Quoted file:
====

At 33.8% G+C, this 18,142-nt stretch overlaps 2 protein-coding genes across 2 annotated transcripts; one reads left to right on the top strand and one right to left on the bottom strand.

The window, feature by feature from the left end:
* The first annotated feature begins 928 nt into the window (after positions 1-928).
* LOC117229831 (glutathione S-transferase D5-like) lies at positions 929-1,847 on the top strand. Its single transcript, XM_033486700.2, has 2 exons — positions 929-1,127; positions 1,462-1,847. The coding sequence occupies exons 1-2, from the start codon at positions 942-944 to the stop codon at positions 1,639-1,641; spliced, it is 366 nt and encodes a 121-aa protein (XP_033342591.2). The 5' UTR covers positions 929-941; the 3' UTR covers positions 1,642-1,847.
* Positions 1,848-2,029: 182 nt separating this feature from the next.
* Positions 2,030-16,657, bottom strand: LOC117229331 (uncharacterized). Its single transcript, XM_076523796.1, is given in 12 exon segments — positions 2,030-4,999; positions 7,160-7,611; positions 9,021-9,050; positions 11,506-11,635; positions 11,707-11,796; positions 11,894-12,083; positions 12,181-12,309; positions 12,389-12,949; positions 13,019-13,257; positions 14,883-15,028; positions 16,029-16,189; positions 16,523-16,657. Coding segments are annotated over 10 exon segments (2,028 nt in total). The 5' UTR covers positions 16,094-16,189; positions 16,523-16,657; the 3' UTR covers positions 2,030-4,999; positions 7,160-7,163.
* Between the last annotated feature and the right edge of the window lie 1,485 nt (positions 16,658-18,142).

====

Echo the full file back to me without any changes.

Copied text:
At 33.8% G+C, this 18,142-nt stretch overlaps 2 protein-coding genes across 2 annotated transcripts; one reads left to right on the top strand and one right to left on the bottom strand.

The window, feature by feature from the left end:
* The first annotated feature begins 928 nt into the window (after positions 1-928).
* LOC117229831 (glutathione S-transferase D5-like) lies at positions 929-1,847 on the top strand. Its single transcript, XM_033486700.2, has 2 exons — positions 929-1,127; positions 1,462-1,847. The coding sequence occupies exons 1-2, from the start codon at positions 942-944 to the stop codon at positions 1,639-1,641; spliced, it is 366 nt and encodes a 121-aa protein (XP_033342591.2). The 5' UTR covers positions 929-941; the 3' UTR covers positions 1,642-1,847.
* Positions 1,848-2,029: 182 nt separating this feature from the next.
* Positions 2,030-16,657, bottom strand: LOC117229331 (uncharacterized). Its single transcript, XM_076523796.1, is given in 12 exon segments — positions 2,030-4,999; positions 7,160-7,611; positions 9,021-9,050; positions 11,506-11,635; positions 11,707-11,796; positions 11,894-12,083; positions 12,181-12,309; positions 12,389-12,949; positions 13,019-13,257; positions 14,883-15,028; positions 16,029-16,189; positions 16,523-16,657. Coding segments are annotated over 10 exon segments (2,028 nt in total). The 5' UTR covers positions 16,094-16,189; positions 16,523-16,657; the 3' UTR covers positions 2,030-4,999; positions 7,160-7,163.
* Between the last annotated feature and the right edge of the window lie 1,485 nt (positions 16,658-18,142).